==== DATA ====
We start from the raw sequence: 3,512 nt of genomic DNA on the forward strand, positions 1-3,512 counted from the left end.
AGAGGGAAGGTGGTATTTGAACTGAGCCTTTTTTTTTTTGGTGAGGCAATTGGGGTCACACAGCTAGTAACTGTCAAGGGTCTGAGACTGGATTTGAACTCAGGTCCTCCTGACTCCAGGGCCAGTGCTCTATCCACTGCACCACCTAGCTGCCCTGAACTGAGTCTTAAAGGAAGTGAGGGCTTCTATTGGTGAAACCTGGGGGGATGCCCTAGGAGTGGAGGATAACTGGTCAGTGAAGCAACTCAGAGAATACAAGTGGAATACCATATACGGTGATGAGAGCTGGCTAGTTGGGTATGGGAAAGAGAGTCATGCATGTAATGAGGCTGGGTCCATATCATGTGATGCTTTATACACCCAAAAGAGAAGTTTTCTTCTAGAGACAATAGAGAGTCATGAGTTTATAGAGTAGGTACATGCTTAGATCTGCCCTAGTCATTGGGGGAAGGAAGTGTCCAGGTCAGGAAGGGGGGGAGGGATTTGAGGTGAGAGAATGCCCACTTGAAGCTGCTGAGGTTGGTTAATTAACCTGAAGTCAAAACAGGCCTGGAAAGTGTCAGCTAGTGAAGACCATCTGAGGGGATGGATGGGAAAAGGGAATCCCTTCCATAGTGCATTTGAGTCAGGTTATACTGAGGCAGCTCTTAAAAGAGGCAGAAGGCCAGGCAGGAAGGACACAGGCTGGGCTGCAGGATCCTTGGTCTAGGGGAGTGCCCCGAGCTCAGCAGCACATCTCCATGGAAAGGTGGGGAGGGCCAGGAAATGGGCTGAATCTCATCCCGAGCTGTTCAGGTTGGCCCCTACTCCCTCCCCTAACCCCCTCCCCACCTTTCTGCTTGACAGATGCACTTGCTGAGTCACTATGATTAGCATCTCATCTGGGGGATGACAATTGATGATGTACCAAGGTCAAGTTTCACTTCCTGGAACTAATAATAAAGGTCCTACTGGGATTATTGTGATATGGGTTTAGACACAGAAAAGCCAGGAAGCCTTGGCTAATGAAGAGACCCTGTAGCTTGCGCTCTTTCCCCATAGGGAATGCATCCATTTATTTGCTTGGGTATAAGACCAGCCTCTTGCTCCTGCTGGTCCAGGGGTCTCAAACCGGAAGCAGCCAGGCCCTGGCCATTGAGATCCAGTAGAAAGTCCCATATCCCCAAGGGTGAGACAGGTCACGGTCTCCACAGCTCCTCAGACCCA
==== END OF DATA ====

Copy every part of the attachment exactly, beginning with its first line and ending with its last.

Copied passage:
We start from the raw sequence: 3,512 nt of genomic DNA on the forward strand, positions 1-3,512 counted from the left end.
AGAGGGAAGGTGGTATTTGAACTGAGCCTTTTTTTTTTTGGTGAGGCAATTGGGGTCACACAGCTAGTAACTGTCAAGGGTCTGAGACTGGATTTGAACTCAGGTCCTCCTGACTCCAGGGCCAGTGCTCTATCCACTGCACCACCTAGCTGCCCTGAACTGAGTCTTAAAGGAAGTGAGGGCTTCTATTGGTGAAACCTGGGGGGATGCCCTAGGAGTGGAGGATAACTGGTCAGTGAAGCAACTCAGAGAATACAAGTGGAATACCATATACGGTGATGAGAGCTGGCTAGTTGGGTATGGGAAAGAGAGTCATGCATGTAATGAGGCTGGGTCCATATCATGTGATGCTTTATACACCCAAAAGAGAAGTTTTCTTCTAGAGACAATAGAGAGTCATGAGTTTATAGAGTAGGTACATGCTTAGATCTGCCCTAGTCATTGGGGGAAGGAAGTGTCCAGGTCAGGAAGGGGGGGAGGGATTTGAGGTGAGAGAATGCCCACTTGAAGCTGCTGAGGTTGGTTAATTAACCTGAAGTCAAAACAGGCCTGGAAAGTGTCAGCTAGTGAAGACCATCTGAGGGGATGGATGGGAAAAGGGAATCCCTTCCATAGTGCATTTGAGTCAGGTTATACTGAGGCAGCTCTTAAAAGAGGCAGAAGGCCAGGCAGGAAGGACACAGGCTGGGCTGCAGGATCCTTGGTCTAGGGGAGTGCCCCGAGCTCAGCAGCACATCTCCATGGAAAGGTGGGGAGGGCCAGGAAATGGGCTGAATCTCATCCCGAGCTGTTCAGGTTGGCCCCTACTCCCTCCCCTAACCCCCTCCCCACCTTTCTGCTTGACAGATGCACTTGCTGAGTCACTATGATTAGCATCTCATCTGGGGGATGACAATTGATGATGTACCAAGGTCAAGTTTCACTTCCTGGAACTAATAATAAAGGTCCTACTGGGATTATTGTGATATGGGTTTAGACACAGAAAAGCCAGGAAGCCTTGGCTAATGAAGAGACCCTGTAGCTTGCGCTCTTTCCCCATAGGGAATGCATCCATTTATTTGCTTGGGTATAAGACCAGCCTCTTGCTCCTGCTGGTCCAGGGGTCTCAAACCGGAAGCAGCCAGGCCCTGGCCATTGAGATCCAGTAGAAAGTCCCATATCCCCAAGGGTGAGACAGGTCACGGTCTCCACAGCTCCTCAGACCCA